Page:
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MLBPA Decides Against Free-Agent Training Camp PDF Print E-mail
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Written by Maury Brown   
Thursday, 12 February 2009 02:33

As pitchers and catchers report to Spring Training
on Friday, Manny Ramirez and 62 other free agents
are still sitting on the sidelines without contracts,
entering the 2009 season.

This Saturday marks the beginning of Spring Training for the 2009 season, but a scant two days before pitchers and catchers report, 63 free agents remain on the sidelines awaiting deals. And while at least two of these players aren’t looking for new addresses (Mike Mussina and Sean Casey are FAs but have announced retirement), a good many still are.

At the head of the class is Manny Ramirez, who has steadfastly stuck to wanting a 3-year deal. Others like Garret Anderson, Ken Griffey, Jr., and Ivan Rodriguez  have yet to find a home, unwilling, it seems, to follow in the path of many other aging veterans who have accepred minor league contract offers.

That prompted the MLB Players Association to consider a training camp just for free agents left on the sidelines once Spring Training started. The MLBPA last did so in 1995 in Homestead, FL after the 1994 strike that lasted 232 days from August 12, 1994, to April 2, 1995, and caused the cancellation of the entire 1994 postseason.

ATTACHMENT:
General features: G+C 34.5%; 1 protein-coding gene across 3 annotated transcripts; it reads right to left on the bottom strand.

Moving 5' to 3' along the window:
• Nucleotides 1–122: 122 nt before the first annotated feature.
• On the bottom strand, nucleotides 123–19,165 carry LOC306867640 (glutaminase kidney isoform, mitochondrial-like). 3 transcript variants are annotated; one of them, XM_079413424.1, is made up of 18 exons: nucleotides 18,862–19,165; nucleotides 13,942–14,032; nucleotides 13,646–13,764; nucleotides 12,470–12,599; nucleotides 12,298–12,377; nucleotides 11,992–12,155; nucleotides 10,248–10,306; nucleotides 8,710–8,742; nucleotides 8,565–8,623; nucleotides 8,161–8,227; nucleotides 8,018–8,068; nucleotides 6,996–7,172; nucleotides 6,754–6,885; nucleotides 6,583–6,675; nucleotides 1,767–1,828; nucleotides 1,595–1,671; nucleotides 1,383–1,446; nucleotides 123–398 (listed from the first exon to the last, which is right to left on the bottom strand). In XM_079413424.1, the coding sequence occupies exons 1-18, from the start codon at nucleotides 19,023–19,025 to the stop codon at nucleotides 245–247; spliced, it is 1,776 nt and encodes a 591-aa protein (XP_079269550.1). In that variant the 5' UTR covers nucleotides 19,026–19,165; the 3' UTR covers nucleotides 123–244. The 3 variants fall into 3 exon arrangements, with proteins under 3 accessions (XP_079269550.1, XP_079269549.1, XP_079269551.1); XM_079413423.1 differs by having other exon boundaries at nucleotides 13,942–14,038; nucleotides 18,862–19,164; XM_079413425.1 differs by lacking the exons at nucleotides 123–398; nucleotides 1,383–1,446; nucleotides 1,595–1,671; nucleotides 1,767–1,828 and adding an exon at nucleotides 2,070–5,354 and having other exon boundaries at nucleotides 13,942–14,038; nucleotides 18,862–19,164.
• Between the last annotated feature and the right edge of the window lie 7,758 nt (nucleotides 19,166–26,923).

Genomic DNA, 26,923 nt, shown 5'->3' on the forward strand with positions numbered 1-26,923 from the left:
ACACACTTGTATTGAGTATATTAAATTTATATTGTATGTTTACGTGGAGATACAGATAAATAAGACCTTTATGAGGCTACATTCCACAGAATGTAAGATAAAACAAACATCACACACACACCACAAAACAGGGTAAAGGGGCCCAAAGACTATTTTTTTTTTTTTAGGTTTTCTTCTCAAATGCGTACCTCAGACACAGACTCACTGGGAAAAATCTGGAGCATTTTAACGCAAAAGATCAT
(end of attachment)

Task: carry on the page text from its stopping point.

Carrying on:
While it was under consideration, the MLBPA announced Weds. that they have canceled plans for the free agent camp.

"We don't think that it's essential to do that and we still remain hopeful that players will be signed," union head Donald Fehr said Wednesday to The Associated Press. "We're still of the belief that all clubs understand and want to do their best to put the best possible and most competitive teams on the field."

Collusion – that dirtiest of dirty words in MLB – has not been muttered, but it has to have been on the MLBPA’s mind. The party line by the clubs has been that the recession is influencing matters depending on the market. As owners in small-to-mid markets have dealt with cutbacks, clubs such as the Yankees and Mets lavished large sums on free agents this off-season, the byproduct of revenues from the new stadiums they will play in this year.

As for the free-agent training camp, it was, of course, a different time, under different circumstances, with different players back in 1995. But, at that time, more than 150 players were invited to the free-agent camp, but only 28 players arrived. The union, clearly expecting more players to show up, had A’s manager Jackie Moore serve as manager of the camp, and had a supporting coaching staff of 11. Sports Illustrated reported at the time that for the first two days of the camp, only one MLB scout, Don Welke of the Toronto Blue Jays, came to watch the players. It could be that the MLBPA, mindful of how that camp went in 1995, isn’t looking for a repeat 14 years later.


Maury BrownMaury Brown is the Founder and President of the Business of Sports Network, which includes The Biz of Baseball, The Biz of Football, The Biz of Basketball and The Biz of Hockey. He is contributor to Baseball Prospectus, and is available as a freelance writer. Brown's full bio is here. He looks forward to your comments via email and can be contacted through the Business of Sports Network.

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